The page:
Ofsted Framework welcomed

16 Jan 2019

Ofsted opened its 12-week Education Inspection Framework (EIF) consultation today, which closes on the 5 April 2019.

Ofsted have unusually published their research, consultation document and draft handbook(s) all at once.

AoC is very supportive about the direction of travel Ofsted have taken. We particularly welcome the move to focus on curriculum (intent, implementation and impact) and end the obsession with data.

There is a danger that more subjectivity will creep into Ofsted’s judgements. This is a double-edged sword and an issue we will have to monitor closely when the framework is introduced in September 2019.

Many of our asks have already been listened to, but we need to see an overhaul in accountability measures for this framework to have maximum impact. Alongside this we need to see major review of the complaints process and the way reports are structured and written.

There are a few points of further clarification that we seek:

  1. If ‘outstanding’ exemption is to be removed from legislation, then is it likely that the re-inspection cycle will have to change?
  2. Are campus level inspection grades looking unlikely or just delayed? Are they compatible with short inspections?
  3. What adverse impact could there be if we remove the high needs grade?

HMCI’s speech and foreword are both well worth a read. Amanda Spielman’s repeated warning on post-16 funding is particularly clear and stark:

‘Whilst real spending per school pupil has increased quite substantially since the early 1990s, this hasn’t happened for post-16. Indeed, real-terms cuts to post-16 funding are affecting both quality and sustainability. Our published reports and our insights indicate several areas where the student experience is being affected in some colleges.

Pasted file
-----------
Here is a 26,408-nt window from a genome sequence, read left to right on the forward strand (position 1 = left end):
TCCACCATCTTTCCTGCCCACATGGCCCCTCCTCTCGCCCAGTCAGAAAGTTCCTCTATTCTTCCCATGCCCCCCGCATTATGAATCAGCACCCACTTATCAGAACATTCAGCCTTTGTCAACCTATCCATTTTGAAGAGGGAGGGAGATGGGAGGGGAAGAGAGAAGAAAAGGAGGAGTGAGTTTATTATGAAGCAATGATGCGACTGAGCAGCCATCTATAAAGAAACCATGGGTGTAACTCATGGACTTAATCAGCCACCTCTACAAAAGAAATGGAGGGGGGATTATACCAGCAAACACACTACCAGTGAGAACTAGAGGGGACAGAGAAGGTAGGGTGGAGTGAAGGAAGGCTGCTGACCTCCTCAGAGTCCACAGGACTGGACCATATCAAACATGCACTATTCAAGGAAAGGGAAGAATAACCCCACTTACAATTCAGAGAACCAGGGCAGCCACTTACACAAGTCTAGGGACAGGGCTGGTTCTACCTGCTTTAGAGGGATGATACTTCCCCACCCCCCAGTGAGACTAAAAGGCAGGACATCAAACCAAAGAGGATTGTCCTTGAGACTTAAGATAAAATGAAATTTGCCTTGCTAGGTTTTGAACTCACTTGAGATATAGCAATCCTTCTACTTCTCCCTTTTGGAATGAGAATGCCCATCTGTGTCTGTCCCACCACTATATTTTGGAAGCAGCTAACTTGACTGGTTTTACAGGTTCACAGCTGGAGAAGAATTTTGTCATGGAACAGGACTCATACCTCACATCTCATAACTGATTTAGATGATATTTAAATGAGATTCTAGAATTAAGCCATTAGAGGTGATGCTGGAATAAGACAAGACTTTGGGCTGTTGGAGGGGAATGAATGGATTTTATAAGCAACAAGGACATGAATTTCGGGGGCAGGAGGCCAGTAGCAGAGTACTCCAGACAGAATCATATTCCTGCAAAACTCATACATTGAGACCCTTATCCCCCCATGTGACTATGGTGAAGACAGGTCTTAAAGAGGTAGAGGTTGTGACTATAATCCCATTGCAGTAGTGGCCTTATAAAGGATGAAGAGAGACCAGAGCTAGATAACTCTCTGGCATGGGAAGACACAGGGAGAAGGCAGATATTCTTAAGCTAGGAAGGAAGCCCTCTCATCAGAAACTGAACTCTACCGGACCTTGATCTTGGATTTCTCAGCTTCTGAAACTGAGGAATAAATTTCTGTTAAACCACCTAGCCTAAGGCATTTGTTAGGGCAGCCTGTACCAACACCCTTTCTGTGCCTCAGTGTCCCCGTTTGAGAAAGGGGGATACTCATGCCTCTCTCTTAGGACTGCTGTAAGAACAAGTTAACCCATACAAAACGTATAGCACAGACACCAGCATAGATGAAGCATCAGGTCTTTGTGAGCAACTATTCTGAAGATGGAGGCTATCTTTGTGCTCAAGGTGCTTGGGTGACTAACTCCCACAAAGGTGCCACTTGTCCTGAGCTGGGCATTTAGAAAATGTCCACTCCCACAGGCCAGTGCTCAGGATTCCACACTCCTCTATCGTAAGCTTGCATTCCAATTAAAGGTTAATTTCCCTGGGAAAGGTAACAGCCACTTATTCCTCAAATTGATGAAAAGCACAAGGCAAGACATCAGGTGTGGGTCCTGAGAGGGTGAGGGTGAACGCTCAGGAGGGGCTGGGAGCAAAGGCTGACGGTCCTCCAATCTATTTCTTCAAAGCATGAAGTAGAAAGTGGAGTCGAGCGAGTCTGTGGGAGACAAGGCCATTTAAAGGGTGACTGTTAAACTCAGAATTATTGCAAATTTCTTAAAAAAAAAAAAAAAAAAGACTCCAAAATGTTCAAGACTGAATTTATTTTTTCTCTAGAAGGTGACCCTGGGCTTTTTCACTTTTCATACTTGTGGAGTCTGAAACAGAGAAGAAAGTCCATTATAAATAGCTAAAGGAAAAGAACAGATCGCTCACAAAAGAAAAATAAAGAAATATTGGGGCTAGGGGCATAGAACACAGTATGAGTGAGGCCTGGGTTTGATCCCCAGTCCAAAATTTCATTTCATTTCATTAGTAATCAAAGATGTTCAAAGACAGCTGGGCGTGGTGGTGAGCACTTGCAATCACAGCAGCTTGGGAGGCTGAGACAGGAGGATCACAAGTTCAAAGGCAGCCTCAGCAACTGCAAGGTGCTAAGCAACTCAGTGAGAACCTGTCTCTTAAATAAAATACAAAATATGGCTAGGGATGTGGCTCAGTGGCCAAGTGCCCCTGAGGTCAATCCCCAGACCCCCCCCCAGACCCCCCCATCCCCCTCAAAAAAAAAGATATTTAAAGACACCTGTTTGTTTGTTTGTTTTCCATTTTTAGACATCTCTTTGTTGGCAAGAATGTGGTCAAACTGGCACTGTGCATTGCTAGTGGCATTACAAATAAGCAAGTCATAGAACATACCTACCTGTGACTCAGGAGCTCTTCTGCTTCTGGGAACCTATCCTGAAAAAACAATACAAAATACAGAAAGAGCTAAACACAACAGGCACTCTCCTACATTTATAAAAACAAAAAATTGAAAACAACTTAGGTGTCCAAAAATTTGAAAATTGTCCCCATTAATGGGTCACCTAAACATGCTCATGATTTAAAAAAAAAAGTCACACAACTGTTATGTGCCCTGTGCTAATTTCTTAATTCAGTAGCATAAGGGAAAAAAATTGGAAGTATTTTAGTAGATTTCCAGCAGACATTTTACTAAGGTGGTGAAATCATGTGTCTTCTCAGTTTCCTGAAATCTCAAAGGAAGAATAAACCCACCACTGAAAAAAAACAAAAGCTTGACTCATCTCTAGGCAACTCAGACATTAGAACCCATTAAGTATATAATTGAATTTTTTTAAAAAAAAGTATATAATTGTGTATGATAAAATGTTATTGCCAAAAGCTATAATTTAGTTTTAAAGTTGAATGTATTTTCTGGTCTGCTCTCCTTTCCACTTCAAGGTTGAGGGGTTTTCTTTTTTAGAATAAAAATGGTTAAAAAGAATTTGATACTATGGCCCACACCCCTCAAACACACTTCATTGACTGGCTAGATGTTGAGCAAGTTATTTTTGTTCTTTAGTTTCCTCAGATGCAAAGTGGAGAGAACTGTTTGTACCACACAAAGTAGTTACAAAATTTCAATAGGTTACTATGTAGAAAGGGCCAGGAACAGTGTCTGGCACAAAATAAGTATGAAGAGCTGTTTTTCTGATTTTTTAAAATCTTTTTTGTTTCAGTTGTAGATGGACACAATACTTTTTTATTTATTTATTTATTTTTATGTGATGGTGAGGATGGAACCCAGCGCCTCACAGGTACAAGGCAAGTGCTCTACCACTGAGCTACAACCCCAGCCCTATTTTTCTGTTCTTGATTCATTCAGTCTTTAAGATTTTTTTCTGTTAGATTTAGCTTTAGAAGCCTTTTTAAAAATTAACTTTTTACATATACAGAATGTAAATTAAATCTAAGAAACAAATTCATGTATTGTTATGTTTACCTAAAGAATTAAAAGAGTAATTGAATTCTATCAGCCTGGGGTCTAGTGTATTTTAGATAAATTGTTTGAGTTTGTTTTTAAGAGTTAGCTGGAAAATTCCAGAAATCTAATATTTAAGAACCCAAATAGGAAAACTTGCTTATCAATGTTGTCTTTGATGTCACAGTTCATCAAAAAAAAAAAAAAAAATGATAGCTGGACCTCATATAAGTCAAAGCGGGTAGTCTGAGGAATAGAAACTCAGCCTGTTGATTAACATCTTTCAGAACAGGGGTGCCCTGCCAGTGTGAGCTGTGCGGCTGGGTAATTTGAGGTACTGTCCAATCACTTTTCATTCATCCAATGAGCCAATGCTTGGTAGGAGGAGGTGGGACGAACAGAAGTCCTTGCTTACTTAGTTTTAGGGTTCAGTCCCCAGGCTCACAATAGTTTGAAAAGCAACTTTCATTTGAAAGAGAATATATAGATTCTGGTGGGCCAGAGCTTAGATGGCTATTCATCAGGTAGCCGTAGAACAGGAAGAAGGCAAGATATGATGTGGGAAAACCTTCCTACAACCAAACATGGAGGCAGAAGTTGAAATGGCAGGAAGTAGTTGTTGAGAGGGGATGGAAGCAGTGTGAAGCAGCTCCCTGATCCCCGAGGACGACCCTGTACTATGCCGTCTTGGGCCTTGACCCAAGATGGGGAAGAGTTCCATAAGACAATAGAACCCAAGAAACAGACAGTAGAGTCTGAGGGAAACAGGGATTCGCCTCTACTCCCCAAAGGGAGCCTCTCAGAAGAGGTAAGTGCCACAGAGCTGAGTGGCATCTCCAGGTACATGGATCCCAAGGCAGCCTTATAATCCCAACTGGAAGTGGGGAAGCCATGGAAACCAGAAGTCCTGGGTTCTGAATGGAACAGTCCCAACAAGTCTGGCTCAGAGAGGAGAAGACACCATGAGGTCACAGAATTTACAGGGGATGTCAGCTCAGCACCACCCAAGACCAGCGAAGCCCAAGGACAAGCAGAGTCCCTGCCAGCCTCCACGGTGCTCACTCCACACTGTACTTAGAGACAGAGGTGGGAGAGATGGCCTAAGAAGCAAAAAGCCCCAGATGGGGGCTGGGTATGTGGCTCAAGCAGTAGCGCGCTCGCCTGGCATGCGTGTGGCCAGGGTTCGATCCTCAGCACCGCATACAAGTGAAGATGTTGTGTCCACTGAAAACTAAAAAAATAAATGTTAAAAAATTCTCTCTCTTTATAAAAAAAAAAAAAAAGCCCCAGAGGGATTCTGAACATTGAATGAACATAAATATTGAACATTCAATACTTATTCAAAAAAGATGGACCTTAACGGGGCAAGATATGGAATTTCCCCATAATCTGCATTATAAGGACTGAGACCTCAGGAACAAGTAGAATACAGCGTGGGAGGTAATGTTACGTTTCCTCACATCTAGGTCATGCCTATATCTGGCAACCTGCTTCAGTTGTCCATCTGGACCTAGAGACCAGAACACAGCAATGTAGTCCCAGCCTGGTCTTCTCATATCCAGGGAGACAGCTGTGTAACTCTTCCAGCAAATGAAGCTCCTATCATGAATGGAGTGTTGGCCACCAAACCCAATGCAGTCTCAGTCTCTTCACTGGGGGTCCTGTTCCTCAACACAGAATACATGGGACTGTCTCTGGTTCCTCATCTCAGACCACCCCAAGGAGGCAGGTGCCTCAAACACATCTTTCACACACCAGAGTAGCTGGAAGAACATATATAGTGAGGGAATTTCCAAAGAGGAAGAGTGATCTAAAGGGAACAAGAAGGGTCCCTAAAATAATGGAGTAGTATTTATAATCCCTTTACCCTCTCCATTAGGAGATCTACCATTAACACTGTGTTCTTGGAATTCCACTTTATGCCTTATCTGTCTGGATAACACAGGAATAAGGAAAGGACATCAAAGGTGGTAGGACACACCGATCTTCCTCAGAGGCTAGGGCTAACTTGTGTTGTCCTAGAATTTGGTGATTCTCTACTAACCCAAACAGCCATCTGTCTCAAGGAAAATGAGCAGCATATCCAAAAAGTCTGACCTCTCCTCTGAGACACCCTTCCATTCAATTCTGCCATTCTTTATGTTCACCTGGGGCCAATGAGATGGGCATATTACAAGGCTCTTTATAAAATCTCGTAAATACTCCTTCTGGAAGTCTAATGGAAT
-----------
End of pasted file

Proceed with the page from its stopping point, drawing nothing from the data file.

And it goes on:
For that reason, I am firmly of the view that the government should increase the base rate for 16 to 19 funding in the forthcoming spending review. My view hasn’t changed. You can be sure that where there is clear evidence that funding is damaging standards, we will send that message plainly.’

We look forward to working closely with our members and Ofsted on these proposals through the consultation process.

 

Webinar

David Corke, Director of Education and Skills Policy, AoC and Paul Joyce, Deputy Director for Further Education & Skills, Ofsted will be delivering a webinar on the consultation, providing a summary of the proposals and the key issues raised by AoC members so far. 

This webinar will be available from 9am, 1 February 2019 onwards. Please register here.